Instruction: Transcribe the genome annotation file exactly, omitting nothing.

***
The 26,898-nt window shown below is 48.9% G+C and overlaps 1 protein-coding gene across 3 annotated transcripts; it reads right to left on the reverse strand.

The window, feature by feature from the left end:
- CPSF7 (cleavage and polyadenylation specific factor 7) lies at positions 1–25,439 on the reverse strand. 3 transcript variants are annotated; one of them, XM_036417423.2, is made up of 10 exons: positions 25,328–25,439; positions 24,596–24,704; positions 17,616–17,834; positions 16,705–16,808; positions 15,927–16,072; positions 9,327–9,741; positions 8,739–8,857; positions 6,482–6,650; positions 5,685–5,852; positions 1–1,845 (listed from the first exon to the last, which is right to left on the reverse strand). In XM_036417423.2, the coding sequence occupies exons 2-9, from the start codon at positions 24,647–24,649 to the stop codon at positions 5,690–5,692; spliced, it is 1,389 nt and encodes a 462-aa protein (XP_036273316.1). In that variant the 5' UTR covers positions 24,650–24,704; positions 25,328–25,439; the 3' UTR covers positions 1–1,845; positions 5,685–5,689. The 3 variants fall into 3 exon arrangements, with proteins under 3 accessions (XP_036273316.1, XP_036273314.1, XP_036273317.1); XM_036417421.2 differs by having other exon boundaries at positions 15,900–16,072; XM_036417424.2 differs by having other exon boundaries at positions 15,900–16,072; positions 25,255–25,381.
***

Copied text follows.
The 26,898-nt window shown below is 48.9% G+C and overlaps 1 protein-coding gene across 3 annotated transcripts; it reads right to left on the reverse strand.

The window, feature by feature from the left end:
- CPSF7 (cleavage and polyadenylation specific factor 7) lies at positions 1–25,439 on the reverse strand. 3 transcript variants are annotated; one of them, XM_036417423.2, is made up of 10 exons: positions 25,328–25,439; positions 24,596–24,704; positions 17,616–17,834; positions 16,705–16,808; positions 15,927–16,072; positions 9,327–9,741; positions 8,739–8,857; positions 6,482–6,650; positions 5,685–5,852; positions 1–1,845 (listed from the first exon to the last, which is right to left on the reverse strand). In XM_036417423.2, the coding sequence occupies exons 2-9, from the start codon at positions 24,647–24,649 to the stop codon at positions 5,690–5,692; spliced, it is 1,389 nt and encodes a 462-aa protein (XP_036273316.1). In that variant the 5' UTR covers positions 24,650–24,704; positions 25,328–25,439; the 3' UTR covers positions 1–1,845; positions 5,685–5,689. The 3 variants fall into 3 exon arrangements, with proteins under 3 accessions (XP_036273316.1, XP_036273314.1, XP_036273317.1); XM_036417421.2 differs by having other exon boundaries at positions 15,900–16,072; XM_036417424.2 differs by having other exon boundaries at positions 15,900–16,072; positions 25,255–25,381.